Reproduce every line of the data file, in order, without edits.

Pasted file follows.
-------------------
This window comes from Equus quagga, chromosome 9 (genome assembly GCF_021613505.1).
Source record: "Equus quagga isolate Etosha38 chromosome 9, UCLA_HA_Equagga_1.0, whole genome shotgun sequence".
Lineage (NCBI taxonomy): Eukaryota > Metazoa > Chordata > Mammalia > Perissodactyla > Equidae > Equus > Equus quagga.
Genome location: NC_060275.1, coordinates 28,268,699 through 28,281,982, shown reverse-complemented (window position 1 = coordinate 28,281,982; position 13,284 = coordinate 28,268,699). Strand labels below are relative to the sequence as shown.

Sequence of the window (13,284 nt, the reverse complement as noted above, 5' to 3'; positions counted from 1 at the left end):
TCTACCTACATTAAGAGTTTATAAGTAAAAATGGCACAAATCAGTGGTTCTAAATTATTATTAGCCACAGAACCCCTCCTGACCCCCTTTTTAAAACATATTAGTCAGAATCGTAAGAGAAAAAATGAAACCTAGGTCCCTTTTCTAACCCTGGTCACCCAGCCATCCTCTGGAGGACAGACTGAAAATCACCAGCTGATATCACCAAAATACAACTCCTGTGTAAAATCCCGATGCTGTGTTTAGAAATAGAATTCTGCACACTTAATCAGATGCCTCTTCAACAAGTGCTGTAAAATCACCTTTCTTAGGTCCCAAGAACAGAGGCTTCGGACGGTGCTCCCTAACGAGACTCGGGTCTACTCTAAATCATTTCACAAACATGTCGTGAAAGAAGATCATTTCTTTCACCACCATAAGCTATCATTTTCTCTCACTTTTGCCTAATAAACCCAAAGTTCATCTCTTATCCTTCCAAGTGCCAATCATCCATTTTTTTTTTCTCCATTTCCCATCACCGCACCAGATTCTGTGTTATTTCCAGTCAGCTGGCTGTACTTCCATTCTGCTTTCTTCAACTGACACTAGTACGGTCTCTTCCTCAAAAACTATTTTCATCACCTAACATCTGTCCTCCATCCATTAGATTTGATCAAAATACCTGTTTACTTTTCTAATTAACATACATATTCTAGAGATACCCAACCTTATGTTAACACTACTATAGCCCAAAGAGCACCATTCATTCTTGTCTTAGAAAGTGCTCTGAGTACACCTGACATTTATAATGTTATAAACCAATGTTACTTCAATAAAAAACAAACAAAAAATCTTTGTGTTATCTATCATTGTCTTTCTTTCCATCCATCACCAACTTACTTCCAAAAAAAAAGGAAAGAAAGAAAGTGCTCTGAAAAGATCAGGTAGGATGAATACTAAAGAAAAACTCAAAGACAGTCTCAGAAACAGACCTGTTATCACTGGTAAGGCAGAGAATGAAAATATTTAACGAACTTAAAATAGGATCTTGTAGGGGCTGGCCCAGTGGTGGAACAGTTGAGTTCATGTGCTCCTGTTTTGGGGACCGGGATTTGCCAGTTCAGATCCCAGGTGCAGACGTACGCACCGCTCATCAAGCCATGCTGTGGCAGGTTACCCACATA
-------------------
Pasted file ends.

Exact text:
This window comes from Equus quagga, chromosome 9 (genome assembly GCF_021613505.1).
Source record: "Equus quagga isolate Etosha38 chromosome 9, UCLA_HA_Equagga_1.0, whole genome shotgun sequence".
Lineage (NCBI taxonomy): Eukaryota > Metazoa > Chordata > Mammalia > Perissodactyla > Equidae > Equus > Equus quagga.
Genome location: NC_060275.1, coordinates 28,268,699 through 28,281,982, shown reverse-complemented (window position 1 = coordinate 28,281,982; position 13,284 = coordinate 28,268,699). Strand labels below are relative to the sequence as shown.

Sequence of the window (13,284 nt, the reverse complement as noted above, 5' to 3'; positions counted from 1 at the left end):
TCTACCTACATTAAGAGTTTATAAGTAAAAATGGCACAAATCAGTGGTTCTAAATTATTATTAGCCACAGAACCCCTCCTGACCCCCTTTTTAAAACATATTAGTCAGAATCGTAAGAGAAAAAATGAAACCTAGGTCCCTTTTCTAACCCTGGTCACCCAGCCATCCTCTGGAGGACAGACTGAAAATCACCAGCTGATATCACCAAAATACAACTCCTGTGTAAAATCCCGATGCTGTGTTTAGAAATAGAATTCTGCACACTTAATCAGATGCCTCTTCAACAAGTGCTGTAAAATCACCTTTCTTAGGTCCCAAGAACAGAGGCTTCGGACGGTGCTCCCTAACGAGACTCGGGTCTACTCTAAATCATTTCACAAACATGTCGTGAAAGAAGATCATTTCTTTCACCACCATAAGCTATCATTTTCTCTCACTTTTGCCTAATAAACCCAAAGTTCATCTCTTATCCTTCCAAGTGCCAATCATCCATTTTTTTTTTCTCCATTTCCCATCACCGCACCAGATTCTGTGTTATTTCCAGTCAGCTGGCTGTACTTCCATTCTGCTTTCTTCAACTGACACTAGTACGGTCTCTTCCTCAAAAACTATTTTCATCACCTAACATCTGTCCTCCATCCATTAGATTTGATCAAAATACCTGTTTACTTTTCTAATTAACATACATATTCTAGAGATACCCAACCTTATGTTAACACTACTATAGCCCAAAGAGCACCATTCATTCTTGTCTTAGAAAGTGCTCTGAGTACACCTGACATTTATAATGTTATAAACCAATGTTACTTCAATAAAAAACAAACAAAAAATCTTTGTGTTATCTATCATTGTCTTTCTTTCCATCCATCACCAACTTACTTCCAAAAAAAAAGGAAAGAAAGAAAGTGCTCTGAAAAGATCAGGTAGGATGAATACTAAAGAAAAACTCAAAGACAGTCTCAGAAACAGACCTGTTATCACTGGTAAGGCAGAGAATGAAAATATTTAACGAACTTAAAATAGGATCTTGTAGGGGCTGGCCCAGTGGTGGAACAGTTGAGTTCATGTGCTCCTGTTTTGGGGACCGGGATTTGCCAGTTCAGATCCCAGGTGCAGACGTACGCACCGCTCATCAAGCCATGCTGTGGCAGGTTACCCACATA